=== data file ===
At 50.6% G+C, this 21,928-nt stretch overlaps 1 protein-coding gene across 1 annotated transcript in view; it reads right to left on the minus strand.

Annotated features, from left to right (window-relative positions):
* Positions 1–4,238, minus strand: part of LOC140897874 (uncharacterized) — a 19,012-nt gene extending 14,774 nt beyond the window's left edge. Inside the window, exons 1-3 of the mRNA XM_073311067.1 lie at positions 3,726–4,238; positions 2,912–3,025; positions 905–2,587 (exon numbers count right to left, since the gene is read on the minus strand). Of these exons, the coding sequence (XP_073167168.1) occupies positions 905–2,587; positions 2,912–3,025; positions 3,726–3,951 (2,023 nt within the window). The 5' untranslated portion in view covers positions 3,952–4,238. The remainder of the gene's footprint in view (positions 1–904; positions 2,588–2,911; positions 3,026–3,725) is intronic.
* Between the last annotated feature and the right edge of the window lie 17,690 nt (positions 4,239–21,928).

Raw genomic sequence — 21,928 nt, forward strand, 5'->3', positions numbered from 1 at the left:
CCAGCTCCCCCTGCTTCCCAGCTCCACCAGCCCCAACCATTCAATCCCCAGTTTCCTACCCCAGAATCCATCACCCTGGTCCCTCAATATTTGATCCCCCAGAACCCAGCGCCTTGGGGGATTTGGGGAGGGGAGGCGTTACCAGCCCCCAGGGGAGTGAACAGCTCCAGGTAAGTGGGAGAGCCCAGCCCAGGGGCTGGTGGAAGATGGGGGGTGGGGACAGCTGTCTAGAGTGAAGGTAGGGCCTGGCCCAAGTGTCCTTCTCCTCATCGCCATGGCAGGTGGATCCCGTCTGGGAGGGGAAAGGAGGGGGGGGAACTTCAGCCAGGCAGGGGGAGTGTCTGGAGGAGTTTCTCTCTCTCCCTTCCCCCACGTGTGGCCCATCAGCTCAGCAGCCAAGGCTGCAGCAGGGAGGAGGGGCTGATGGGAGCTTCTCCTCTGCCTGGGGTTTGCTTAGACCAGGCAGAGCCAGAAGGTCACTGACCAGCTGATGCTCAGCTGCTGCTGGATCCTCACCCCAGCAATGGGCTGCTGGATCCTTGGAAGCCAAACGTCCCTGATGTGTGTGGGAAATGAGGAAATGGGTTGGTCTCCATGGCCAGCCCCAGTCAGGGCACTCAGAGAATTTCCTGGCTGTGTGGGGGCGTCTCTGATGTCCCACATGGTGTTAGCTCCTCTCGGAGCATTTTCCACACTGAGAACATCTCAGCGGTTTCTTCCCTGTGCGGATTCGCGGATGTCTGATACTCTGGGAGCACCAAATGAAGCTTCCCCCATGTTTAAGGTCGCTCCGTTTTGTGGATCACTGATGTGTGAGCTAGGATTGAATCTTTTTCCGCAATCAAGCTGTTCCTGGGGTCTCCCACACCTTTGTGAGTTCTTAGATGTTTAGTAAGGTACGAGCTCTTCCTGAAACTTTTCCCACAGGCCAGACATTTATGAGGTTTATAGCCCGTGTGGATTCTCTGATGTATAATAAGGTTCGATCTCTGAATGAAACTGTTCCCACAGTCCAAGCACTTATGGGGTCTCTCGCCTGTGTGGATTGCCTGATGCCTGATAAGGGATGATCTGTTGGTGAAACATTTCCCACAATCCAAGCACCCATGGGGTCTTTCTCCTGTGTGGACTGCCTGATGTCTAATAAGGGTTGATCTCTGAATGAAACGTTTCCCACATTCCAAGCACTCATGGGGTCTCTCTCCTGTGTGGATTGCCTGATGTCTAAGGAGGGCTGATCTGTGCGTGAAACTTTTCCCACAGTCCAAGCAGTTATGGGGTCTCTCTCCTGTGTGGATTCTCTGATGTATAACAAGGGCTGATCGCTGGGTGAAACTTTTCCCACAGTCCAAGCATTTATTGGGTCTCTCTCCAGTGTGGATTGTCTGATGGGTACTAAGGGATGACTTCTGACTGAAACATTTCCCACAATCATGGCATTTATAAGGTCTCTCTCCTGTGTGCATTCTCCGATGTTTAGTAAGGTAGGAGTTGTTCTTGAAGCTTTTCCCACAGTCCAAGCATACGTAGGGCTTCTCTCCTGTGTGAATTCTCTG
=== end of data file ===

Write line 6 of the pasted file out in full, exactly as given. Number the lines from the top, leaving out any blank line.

CCAGCTCCCCCTGCTTCCCAGCTCCACCAGCCCCAACCATTCAATCCCCAGTTTCCTACCCCAGAATCCATCACCCTGGTCCCTCAATATTTGATCCCCCAGAACCCAGCGCCTTGGGGGATTTGGGGAGGGGAGGCGTTACCAGCCCCCAGGGGAGTGAACAGCTCCAGGTAAGTGGGAGAGCCCAGCCCAGGGGCTGGTGGAAGATGGGGGGTGGGGACAGCTGTCTAGAGTGAAGGTAGGGCCTGGCCCAAGTGTCCTTCTCCTCATCGCCATGGCAGGTGGATCCCGTCTGGGAGGGGAAAGGAGGGGGGGGAACTTCAGCCAGGCAGGGGGAGTGTCTGGAGGAGTTTCTCTCTCTCCCTTCCCCCACGTGTGGCCCATCAGCTCAGCAGCCAAGGCTGCAGCAGGGAGGAGGGGCTGATGGGAGCTTCTCCTCTGCCTGGGGTTTGCTTAGACCAGGCAGAGCCAGAAGGTCACTGACCAGCTGATGCTCAGCTGCTGCTGGATCCTCACCCCAGCAATGGGCTGCTGGATCCTTGGAAGCCAAACGTCCCTGATGTGTGTGGGAAATGAGGAAATGGGTTGGTCTCCATGGCCAGCCCCAGTCAGGGCACTCAGAGAATTTCCTGGCTGTGTGGGGGCGTCTCTGATGTCCCACATGGTGTTAGCTCCTCTCGGAGCATTTTCCACACTGAGAACATCTCAGCGGTTTCTTCCCTGTGCGGATTCGCGGATGTCTGATACTCTGGGAGCACCAAATGAAGCTTCCCCCATGTTTAAGGTCGCTCCGTTTTGTGGATCACTGATGTGTGAGCTAGGATTGAATCTTTTTCCGCAATCAAGCTGTTCCTGGGGTCTCCCACACCTTTGTGAGTTCTTAGATGTTTAGTAAGGTACGAGCTCTTCCTGAAACTTTTCCCACAGGCCAGACATTTATGAGGTTTATAGCCCGTGTGGATTCTCTGATGTATAATAAGGTTCGATCTCTGAATGAAACTGTTCCCACAGTCCAAGCACTTATGGGGTCTCTCGCCTGTGTGGATTGCCTGATGCCTGATAAGGGATGATCTGTTGGTGAAACATTTCCCACAATCCAAGCACCCATGGGGTCTTTCTCCTGTGTGGACTGCCTGATGTCTAATAAGGGTTGATCTCTGAATGAAACGTTTCCCACATTCCAAGCACTCATGGGGTCTCTCTCCTGTGTGGATTGCCTGATGTCTAAGGAGGGCTGATCTGTGCGTGAAACTTTTCCCACAGTCCAAGCAGTTATGGGGTCTCTCTCCTGTGTGGATTCTCTGATGTATAACAAGGGCTGATCGCTGGGTGAAACTTTTCCCACAGTCCAAGCATTTATTGGGTCTCTCTCCAGTGTGGATTGTCTGATGGGTACTAAGGGATGACTTCTGACTGAAACATTTCCCACAATCATGGCATTTATAAGGTCTCTCTCCTGTGTGCATTCTCCGATGTTTAGTAAGGTAGGAGTTGTTCTTGAAGCTTTTCCCACAGTCCAAGCATACGTAGGGCTTCTCTCCTGTGTGAATTCTCTG